80.000 x 60.000 x 2.500 cm.
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Ana Maria Edulescu
Painting - Oil On Canvas
OIL PAINTING ON STRETCHED CANVAS, SIZES : HEIGHT - 24 INCHES, WIDTH - 32 INCHES, DEPTH - 1 INCH
In 2010 I spend my summer vacation in Santorini. From then I was definitively in love with this splendid Greek island.
Santorini (Greek: Σαντορίνη, pronounced [sadoˈrini]), classically Thera (pron.: /ˈθɪrə/), and officially Thira (Greek: Θήρα [ˈθira]), is an island in the southern Aegean Sea, about 200 km (120 mi) southeast from Greece's mainland. It is the largest island of a small, circular archipelago which bears the same name and is the remnant of a volcanic caldera. It forms the southernmost member of the Cyclades group of islands, with an area of approximately 73 km2 (28 sq mi) and a 2011 census population of 15,550. The municipality of Santorini comprises the inhabited islands of Santorini and Therasia and the uninhabited islands of Nea Kameni, Palaia Kameni, Aspronisi, and Christiana. The total land area is 90.623 km2 (34.990 sq mi). Santorini is part of the Thira regional unit.
Santorini is essentially what remains after an enormous volcanic explosion that destroyed the earliest settlements on a formerly single island, and created the current geological caldera. A giant central, rectangular lagoon, which measures about 12 by 7 km (7.5 by 4.3 mi), is surrounded by 300 m (980 ft) high, steep cliffs on three sides. The main island slopes downward to the Aegean Sea. On the fourth side, the lagoon is separated from the sea by another much smaller island called Therasia; the lagoon is connected to the sea in two places, in the northwest and southwest. The caldera being 400m deep makes it possible for all but the largest ships to anchor anywhere in the protected bay; there is also a newly built marina in Vlychada on the southwestern coast. The principal port is called Athinias. The capital, Fira, clings to the top of the cliff looking down on the lagoon. The volcanic rocks present from the prior eruptions feature olivine and have a small presence of hornblende.
It is the most active volcanic centre in the South Aegean Volcanic Arc, though what remains today is chiefly a water-filled caldera. The volcanic arc is approximately 500 km (310 mi) long and 20 to 40 km (12 to 25 mi) wide. The region first became volcanically active around 3�4 million years ago, though volcanism on Thera began around 2 million years ago with the extrusion of dacitic lavas from vents around the Akrotiri.
The island is the site of one of the largest volcanic eruptions in recorded history: the Minoan eruption (sometimes called the Thera eruption), which occurred some 3600 years ago at the height of the Minoan civilization. The eruption left a large caldera surrounded by volcanic ash deposits hundreds of metres deep and may have led indirectly to the collapse of the Minoan civilization on the island of Crete, 110 km (68 mi) to the south, through a gigantic tsunami. Another popular theory holds that the Thera eruption is the source of the legend of Atlantis.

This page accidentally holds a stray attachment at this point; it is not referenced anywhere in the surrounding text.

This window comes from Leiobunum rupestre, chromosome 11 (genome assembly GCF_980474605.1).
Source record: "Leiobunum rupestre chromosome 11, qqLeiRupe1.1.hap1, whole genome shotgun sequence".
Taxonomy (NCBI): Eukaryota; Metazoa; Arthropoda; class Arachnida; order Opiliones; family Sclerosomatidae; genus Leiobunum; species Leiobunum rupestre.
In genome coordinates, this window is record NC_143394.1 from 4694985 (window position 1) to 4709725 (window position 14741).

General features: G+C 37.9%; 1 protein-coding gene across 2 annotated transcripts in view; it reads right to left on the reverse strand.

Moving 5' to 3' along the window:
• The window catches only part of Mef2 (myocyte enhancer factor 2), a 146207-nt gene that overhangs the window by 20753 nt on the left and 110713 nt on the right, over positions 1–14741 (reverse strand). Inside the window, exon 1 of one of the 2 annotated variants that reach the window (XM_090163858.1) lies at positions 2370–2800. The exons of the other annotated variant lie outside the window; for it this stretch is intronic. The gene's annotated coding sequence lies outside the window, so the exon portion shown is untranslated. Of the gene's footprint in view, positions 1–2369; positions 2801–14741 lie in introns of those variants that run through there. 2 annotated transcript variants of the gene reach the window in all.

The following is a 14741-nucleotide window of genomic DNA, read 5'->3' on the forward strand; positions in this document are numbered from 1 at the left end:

Santorini was named by the Latin Empire in the thirteenth century, and is a reference to Saint Irene.
Oia (Greek: Οία, pronounced [ˈi.a]) is a former community on the islands of Thira (Santorini) and Therasia, in the Cyclades, Greece. Since the 2011 local government reform it is part of the municipality Santorini, of which it is a municipal unit. It covers the whole island Therasia and the northwesternmost part of Santorini, which it shares with the municipal unit of Santorini. The population was 1,230 inhabitants at the 2001 census, and the land area is 19.449 km2. The population and land area are distributed as follows: 962 persons on 10.150 km2 in Santorini, and 268 persons on 9.299 km2 in Therasia.
Along the cliff of Oia, houses have been delved into the porous volcanic rock (left over from a large volcanic explosion many years ago that sunk the center of the island). Parts of these houses are visible and the scenery that results from it is generally perceived as being typically Greek. The town is noted for its picturesque architecture, unique for its blend of relatively large (for the town's space) medieval Venetian houses (dubbed "kapetanea" gr: "καπετανέα" - as they belonged to the captains) with small incave village homes, called "yposkafa" (gr: "υπόσκαφα", caved-in) which were the housing form of the rest of the town's population. This is a reminiscent of the age of Venetian rule over the island. Other attributes of this era are the large Catholic population as well as the medieval fortifications to protect from pirates. To this day laws protect the natural and architectural beauty of the town from modern manifestations, such as public electrical wires.
In the evening hordes of people arrive simply to watch its sunset. Every available seat, wall, step or patch of ground is occupied and picnicking while watching the sunset is almost de rigueur.
A common method for enjoying the sunset is to take one of the boat charters from the docks at Thira. After visiting the volcano in the middle of the caldera, the boat will visit the opposite island for a time before heading out a mile or so from the island. At sunset the boat will sail in a figure 8 until the sun goes below the horizon, providing a long view of the setting sun and ample photographic opportunities. ( Wikipedia )
December 11th, 2010
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